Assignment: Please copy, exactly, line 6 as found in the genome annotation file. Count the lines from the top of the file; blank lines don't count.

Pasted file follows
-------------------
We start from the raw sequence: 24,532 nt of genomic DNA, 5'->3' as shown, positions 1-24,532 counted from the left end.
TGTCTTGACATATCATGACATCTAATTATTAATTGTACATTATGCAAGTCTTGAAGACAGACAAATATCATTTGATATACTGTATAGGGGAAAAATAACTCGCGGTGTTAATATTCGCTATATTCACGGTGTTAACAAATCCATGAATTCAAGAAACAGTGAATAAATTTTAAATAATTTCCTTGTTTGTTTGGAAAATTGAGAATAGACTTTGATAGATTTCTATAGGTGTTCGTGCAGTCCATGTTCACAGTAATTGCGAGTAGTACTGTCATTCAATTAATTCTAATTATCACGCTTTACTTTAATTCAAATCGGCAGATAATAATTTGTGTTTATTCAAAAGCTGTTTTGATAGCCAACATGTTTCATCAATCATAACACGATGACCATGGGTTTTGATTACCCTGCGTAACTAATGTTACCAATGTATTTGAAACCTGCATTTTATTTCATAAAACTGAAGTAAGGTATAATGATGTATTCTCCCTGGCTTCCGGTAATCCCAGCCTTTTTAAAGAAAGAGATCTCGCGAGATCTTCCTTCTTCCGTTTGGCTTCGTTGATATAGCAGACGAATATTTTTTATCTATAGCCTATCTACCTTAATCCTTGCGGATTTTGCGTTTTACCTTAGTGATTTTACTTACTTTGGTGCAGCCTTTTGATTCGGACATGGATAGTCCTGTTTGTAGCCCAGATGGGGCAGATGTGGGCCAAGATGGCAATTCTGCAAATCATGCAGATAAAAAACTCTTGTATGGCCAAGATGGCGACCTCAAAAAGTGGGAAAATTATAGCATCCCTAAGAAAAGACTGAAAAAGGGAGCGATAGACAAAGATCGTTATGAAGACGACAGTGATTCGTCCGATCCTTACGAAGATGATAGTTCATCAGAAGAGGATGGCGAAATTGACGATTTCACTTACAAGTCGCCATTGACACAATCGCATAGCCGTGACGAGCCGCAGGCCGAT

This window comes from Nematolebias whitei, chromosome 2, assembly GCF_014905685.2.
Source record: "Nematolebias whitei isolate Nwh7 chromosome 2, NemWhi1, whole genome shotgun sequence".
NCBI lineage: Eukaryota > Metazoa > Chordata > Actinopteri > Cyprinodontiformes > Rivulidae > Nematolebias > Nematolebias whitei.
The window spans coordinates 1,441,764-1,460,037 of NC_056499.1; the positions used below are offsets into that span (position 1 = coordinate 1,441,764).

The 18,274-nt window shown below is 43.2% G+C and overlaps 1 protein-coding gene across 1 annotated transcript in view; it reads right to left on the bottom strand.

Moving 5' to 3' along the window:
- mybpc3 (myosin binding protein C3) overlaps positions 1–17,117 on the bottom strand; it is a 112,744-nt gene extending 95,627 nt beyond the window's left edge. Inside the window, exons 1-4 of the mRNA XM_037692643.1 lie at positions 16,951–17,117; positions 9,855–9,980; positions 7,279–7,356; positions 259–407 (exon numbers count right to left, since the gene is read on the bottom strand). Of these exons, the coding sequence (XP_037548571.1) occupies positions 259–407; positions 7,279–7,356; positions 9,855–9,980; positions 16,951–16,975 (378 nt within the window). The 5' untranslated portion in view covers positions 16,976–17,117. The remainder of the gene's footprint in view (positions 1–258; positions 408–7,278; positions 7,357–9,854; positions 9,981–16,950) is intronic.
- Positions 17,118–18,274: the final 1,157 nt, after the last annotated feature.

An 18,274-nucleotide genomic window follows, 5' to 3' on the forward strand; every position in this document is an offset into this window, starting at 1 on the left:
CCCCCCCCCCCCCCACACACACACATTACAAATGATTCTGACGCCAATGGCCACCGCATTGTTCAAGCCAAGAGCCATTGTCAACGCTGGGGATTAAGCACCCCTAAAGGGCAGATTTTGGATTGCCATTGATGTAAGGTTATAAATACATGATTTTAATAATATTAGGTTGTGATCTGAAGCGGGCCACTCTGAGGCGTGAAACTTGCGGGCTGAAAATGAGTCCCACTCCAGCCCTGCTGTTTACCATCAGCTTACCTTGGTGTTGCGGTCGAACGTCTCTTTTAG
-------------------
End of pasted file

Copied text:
The window spans coordinates 1,441,764-1,460,037 of NC_056499.1; the positions used below are offsets into that span (position 1 = coordinate 1,441,764).